The Twin Effect - Getting Pregnant After Birth Control Pills

The Twin Effect: Getting Pregnant After Stopping Birth Control Pills

Birth Control Pills and Twins
Having twins after taking birth control pills. Jonathan Nourok / The Image Bank / Getty Images

The Twin Effect

"My husband and I decided that I would discontinue the use of oral birth control and try to conceive. The first month after I stopped taking "the pill" I got pregnant. It was thirteen days after my first cycle had ended. I knew almost immediately that we were pregnant. I think it was about five days before my cycle should have started that I took a home pregnancy test. It was positive!!

We were elated!! At seven and a half weeks pregnant, we went to the doctor to have an ultrasound, low and behold, it showed TWINS!! They don't run in either family, so needless to say, it was a huge shock. That's when I was told that as soon as you stop taking the pill, you are at higher risk of conceiving multiples. Now that my fraternal twin boys are three months old, looking back, we would not have done anything different. They are WONDERFUL!!" -- Amanda

The Connection Between Twinning and Birth Control Pills 

Like Amanda, many women have heard about the "Twin Effect," a correlation between taking birth control pills and twinning. It is theorized that conceiving shortly after the discontinuing the use of birth control pills increases the chances of twins. While using birth control pills, ovulation is suppressed. When they are discontinued, it's thought that the ovaries can "rebound" and super-ovulate, releasing more than one egg in a cycle and increasing the opportunity to conceive dizygotic or fraternal twins.

The concept is primarily based on a 1977 study published in the New England Journal of Medicine that showed women who got pregnant shortly after stopping oral contraceptives were twice as likely to have twins. These twins were generally dizygotic (fraternal), rather than monozygotic (identical). Dizygotic twins form when two separate eggs are fertilized by two separate sperm, supporting the idea that the ovaries were releasing multiple eggs in response to the stoppage of contraceptive pills.

After being off the pill for several months, ovulation should return to a normal pattern of one egg per month, and the chances of twins are reduced to normal levels.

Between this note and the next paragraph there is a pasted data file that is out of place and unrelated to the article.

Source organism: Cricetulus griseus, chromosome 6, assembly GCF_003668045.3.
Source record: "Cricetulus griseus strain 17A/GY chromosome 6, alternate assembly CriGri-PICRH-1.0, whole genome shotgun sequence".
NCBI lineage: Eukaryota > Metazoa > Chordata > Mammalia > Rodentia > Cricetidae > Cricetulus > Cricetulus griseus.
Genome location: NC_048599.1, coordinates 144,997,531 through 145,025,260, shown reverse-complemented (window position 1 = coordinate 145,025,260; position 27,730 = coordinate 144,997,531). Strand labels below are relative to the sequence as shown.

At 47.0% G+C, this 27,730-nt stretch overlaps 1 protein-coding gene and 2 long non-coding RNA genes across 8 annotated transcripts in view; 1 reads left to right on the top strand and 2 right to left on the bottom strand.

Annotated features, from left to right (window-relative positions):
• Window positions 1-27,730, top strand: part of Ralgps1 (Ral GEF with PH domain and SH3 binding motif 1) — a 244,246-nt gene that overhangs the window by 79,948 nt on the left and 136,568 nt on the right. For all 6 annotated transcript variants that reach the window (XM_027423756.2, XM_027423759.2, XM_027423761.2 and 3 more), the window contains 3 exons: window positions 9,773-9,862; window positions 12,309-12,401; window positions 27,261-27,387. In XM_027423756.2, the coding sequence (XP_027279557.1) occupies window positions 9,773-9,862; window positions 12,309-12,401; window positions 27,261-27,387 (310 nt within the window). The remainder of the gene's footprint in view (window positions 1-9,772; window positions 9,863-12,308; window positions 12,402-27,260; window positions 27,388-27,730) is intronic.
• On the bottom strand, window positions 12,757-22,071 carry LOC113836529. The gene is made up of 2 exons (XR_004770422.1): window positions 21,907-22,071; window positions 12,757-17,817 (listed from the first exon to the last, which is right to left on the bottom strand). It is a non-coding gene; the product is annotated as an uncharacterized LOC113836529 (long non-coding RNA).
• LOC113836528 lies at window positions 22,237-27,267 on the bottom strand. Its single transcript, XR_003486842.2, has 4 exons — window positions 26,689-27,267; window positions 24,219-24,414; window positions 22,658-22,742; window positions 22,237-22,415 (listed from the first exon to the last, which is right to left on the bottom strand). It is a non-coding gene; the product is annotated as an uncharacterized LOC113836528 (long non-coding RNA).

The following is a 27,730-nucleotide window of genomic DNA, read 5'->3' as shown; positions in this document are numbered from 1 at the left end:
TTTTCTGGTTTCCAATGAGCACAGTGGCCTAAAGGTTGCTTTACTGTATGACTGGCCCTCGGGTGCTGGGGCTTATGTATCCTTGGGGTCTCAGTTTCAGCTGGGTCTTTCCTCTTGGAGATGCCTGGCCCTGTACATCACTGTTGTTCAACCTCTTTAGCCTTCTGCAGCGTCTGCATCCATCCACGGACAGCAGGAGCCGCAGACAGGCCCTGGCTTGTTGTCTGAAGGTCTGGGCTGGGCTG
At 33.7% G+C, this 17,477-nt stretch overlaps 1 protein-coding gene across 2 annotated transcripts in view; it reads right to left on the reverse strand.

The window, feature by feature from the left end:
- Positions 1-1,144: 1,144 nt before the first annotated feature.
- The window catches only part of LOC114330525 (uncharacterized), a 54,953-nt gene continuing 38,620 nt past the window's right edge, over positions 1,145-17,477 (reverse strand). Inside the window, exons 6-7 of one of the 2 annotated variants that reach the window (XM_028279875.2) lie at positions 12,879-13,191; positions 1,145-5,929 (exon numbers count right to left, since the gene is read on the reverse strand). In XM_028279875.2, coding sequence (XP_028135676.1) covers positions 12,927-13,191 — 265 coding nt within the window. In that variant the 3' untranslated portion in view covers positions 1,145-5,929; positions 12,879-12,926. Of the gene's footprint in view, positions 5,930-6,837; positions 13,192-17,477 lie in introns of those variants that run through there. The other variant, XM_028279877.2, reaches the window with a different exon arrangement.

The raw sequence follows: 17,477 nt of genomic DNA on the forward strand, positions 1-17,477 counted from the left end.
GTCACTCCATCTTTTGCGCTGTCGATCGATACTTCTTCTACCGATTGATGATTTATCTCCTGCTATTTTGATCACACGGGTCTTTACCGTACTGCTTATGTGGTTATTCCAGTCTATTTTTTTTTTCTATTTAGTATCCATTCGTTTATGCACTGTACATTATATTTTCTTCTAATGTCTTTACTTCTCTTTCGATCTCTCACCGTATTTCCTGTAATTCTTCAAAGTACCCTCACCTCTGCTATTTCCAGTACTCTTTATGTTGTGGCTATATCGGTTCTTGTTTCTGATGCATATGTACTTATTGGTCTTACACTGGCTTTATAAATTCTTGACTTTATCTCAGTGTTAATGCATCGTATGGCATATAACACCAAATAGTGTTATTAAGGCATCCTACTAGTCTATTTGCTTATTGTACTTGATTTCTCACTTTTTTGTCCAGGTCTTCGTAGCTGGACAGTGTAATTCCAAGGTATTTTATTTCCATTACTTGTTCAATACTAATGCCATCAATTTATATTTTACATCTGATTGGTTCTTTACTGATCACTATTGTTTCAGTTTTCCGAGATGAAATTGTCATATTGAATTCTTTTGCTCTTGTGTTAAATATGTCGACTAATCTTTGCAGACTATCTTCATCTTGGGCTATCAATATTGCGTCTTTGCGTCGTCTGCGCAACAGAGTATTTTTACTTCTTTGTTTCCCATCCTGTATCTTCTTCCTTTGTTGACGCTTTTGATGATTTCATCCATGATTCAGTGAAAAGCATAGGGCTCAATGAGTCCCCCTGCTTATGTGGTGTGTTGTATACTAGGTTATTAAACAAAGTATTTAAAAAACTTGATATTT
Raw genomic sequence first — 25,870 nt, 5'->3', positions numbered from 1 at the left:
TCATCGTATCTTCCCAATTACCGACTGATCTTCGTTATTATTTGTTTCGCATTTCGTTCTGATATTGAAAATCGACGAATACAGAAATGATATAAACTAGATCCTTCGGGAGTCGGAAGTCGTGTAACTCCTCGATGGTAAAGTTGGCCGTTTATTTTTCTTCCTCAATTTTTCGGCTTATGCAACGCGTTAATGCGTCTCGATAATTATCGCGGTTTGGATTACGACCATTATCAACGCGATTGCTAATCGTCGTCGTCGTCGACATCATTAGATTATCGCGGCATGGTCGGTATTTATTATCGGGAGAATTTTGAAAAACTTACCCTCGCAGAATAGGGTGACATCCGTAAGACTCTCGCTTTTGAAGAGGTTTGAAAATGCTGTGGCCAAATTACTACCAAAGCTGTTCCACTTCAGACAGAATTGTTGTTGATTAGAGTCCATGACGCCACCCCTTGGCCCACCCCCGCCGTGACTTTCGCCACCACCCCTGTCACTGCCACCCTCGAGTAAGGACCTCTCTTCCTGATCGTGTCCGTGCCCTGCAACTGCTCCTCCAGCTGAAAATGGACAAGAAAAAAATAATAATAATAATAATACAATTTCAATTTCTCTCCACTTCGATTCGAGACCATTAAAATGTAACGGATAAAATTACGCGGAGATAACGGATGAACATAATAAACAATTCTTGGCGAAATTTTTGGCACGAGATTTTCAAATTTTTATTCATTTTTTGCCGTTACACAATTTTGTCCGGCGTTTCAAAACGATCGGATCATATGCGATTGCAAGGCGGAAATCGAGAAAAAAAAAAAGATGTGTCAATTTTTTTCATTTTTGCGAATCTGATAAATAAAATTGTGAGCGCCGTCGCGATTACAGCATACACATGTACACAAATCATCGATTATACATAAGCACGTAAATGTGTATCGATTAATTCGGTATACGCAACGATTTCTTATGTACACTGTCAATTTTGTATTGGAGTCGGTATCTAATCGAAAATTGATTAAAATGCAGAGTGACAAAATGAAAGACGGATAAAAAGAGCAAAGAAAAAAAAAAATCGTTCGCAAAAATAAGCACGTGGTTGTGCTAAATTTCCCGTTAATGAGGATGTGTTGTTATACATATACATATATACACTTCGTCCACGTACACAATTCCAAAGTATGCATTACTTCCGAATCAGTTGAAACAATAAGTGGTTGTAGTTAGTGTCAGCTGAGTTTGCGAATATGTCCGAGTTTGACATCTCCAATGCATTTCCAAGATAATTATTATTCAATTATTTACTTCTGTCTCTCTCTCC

The Twin Effect hasn't really been researched since that 1977 study in the New England Journal of Medicine so there are no additional studies to prove the existence of the relationship between birth control pills and twins. Anecdotally, many moms of twins -- like Amanda -- cite birth control pills as the reason they became pregnant with twins. However, there are many other causes of twins.

Other Causes of Twins

Genetics: It’s thought that some women just hyperovulate regularly, and that there is a gene that causes them to do so. Although both men and women carry the gene, only women ovulate. So a woman with the gene who hyperovulates may have fraternal twins. A man with the gene wouldn’t be more likely to have twins, but he may pass the trait to his daughter, and maybe she’d be a candidate to have twins.

Family History: It’s thought that women who have had conceived and borne several children already are more likely to have twins.

While the previous pregnancies don’t cause hyperovulation, or cause twins, it’s possible that the mother’s womb is just more hospitable to sustaining a twin pregnancy. 

Maternal Age: As a woman grows older, she is more likely to hyperovulate; perhaps it is the body’s accelerated attempt to reproduce before time runs out. Women over the age of 30 are more likely to have twins, and the rate increases even more after the age of 35. 

Height: Taller women have a higher than average rate of twin pregnancies. The reasons aren’t particularly specific, but perhaps it is because increased height is associated with better nutrition, or the additional height provides more “room in the womb,” making a multiple pregnancy more likely to thrive.

Race: Women of African descent produce a higher number of twins than women of Asian descent. 

Diet: High rates of twins have been found in cultures where the diet is rich in a type of yams that contain phytoestrogen. One example is the Yoruba tribe in Nigeria, which has the highest rate of twins of any population in the world. 

Sources:

Luke, B., and Eberlein, T. "When You're Expecting Twins, Triplets or Quads (3rd Edition)." Harper Collins, 2010. Print.

Minkin, M. J., and Wright, C. V. "A Woman's Guide to Sexual Health." Yale University Press, 2005. Print.

Rothman, K. "Fetal Loss, Twinning and Birth Weight after Oral-Contraceptive Use." NEJM, September 1, 1977, pg. 468.

Tinglof, C. "Double Duty: The Parents' Guide to Raising Twins, from Pregnancy through the School Years (2nd Edition)." McGraw-Hill, 2009. Print.

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